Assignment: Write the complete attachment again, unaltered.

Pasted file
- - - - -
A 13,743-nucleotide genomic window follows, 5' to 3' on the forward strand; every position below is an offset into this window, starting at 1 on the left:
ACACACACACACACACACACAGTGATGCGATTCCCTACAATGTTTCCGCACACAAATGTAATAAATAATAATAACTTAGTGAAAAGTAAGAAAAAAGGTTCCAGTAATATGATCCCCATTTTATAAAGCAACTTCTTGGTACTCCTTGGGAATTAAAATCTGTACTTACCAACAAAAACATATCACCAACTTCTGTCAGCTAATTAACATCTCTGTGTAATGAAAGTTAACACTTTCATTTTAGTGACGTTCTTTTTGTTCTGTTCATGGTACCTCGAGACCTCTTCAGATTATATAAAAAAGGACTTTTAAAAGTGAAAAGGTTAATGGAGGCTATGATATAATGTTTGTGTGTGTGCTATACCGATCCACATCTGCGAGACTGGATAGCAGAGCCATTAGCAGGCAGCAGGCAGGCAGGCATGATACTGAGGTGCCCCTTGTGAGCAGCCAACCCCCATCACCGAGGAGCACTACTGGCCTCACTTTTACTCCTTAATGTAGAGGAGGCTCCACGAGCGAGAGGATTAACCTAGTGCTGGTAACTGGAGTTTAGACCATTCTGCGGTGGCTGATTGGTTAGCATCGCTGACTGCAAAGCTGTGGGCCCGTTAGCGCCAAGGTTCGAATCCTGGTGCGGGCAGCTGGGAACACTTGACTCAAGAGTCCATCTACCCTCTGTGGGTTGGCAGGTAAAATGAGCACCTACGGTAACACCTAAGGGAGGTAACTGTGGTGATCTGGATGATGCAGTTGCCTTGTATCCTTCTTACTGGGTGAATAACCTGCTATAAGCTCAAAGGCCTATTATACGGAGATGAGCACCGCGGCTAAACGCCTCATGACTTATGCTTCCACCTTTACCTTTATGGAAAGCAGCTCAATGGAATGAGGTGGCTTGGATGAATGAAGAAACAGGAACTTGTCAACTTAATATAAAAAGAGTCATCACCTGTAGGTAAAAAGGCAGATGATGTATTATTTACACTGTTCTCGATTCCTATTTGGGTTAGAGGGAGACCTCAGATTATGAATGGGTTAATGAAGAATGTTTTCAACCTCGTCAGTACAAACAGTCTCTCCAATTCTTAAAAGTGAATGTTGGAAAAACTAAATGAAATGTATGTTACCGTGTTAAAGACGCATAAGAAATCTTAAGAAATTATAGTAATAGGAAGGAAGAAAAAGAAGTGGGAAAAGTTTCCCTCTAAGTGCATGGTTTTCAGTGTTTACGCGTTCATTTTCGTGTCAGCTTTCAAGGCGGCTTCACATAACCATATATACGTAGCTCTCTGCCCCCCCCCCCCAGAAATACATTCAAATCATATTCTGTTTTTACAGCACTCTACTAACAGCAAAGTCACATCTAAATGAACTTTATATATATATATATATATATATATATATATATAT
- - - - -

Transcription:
A 13,743-nucleotide genomic window follows, 5' to 3' on the forward strand; every position below is an offset into this window, starting at 1 on the left:
ACACACACACACACACACACAGTGATGCGATTCCCTACAATGTTTCCGCACACAAATGTAATAAATAATAATAACTTAGTGAAAAGTAAGAAAAAAGGTTCCAGTAATATGATCCCCATTTTATAAAGCAACTTCTTGGTACTCCTTGGGAATTAAAATCTGTACTTACCAACAAAAACATATCACCAACTTCTGTCAGCTAATTAACATCTCTGTGTAATGAAAGTTAACACTTTCATTTTAGTGACGTTCTTTTTGTTCTGTTCATGGTACCTCGAGACCTCTTCAGATTATATAAAAAAGGACTTTTAAAAGTGAAAAGGTTAATGGAGGCTATGATATAATGTTTGTGTGTGTGCTATACCGATCCACATCTGCGAGACTGGATAGCAGAGCCATTAGCAGGCAGCAGGCAGGCAGGCATGATACTGAGGTGCCCCTTGTGAGCAGCCAACCCCCATCACCGAGGAGCACTACTGGCCTCACTTTTACTCCTTAATGTAGAGGAGGCTCCACGAGCGAGAGGATTAACCTAGTGCTGGTAACTGGAGTTTAGACCATTCTGCGGTGGCTGATTGGTTAGCATCGCTGACTGCAAAGCTGTGGGCCCGTTAGCGCCAAGGTTCGAATCCTGGTGCGGGCAGCTGGGAACACTTGACTCAAGAGTCCATCTACCCTCTGTGGGTTGGCAGGTAAAATGAGCACCTACGGTAACACCTAAGGGAGGTAACTGTGGTGATCTGGATGATGCAGTTGCCTTGTATCCTTCTTACTGGGTGAATAACCTGCTATAAGCTCAAAGGCCTATTATACGGAGATGAGCACCGCGGCTAAACGCCTCATGACTTATGCTTCCACCTTTACCTTTATGGAAAGCAGCTCAATGGAATGAGGTGGCTTGGATGAATGAAGAAACAGGAACTTGTCAACTTAATATAAAAAGAGTCATCACCTGTAGGTAAAAAGGCAGATGATGTATTATTTACACTGTTCTCGATTCCTATTTGGGTTAGAGGGAGACCTCAGATTATGAATGGGTTAATGAAGAATGTTTTCAACCTCGTCAGTACAAACAGTCTCTCCAATTCTTAAAAGTGAATGTTGGAAAAACTAAATGAAATGTATGTTACCGTGTTAAAGACGCATAAGAAATCTTAAGAAATTATAGTAATAGGAAGGAAGAAAAAGAAGTGGGAAAAGTTTCCCTCTAAGTGCATGGTTTTCAGTGTTTACGCGTTCATTTTCGTGTCAGCTTTCAAGGCGGCTTCACATAACCATATATACGTAGCTCTCTGCCCCCCCCCCCCAGAAATACATTCAAATCATATTCTGTTTTTACAGCACTCTACTAACAGCAAAGTCACATCTAAATGAACTTTATATATATATATATATATATATATATATATATAT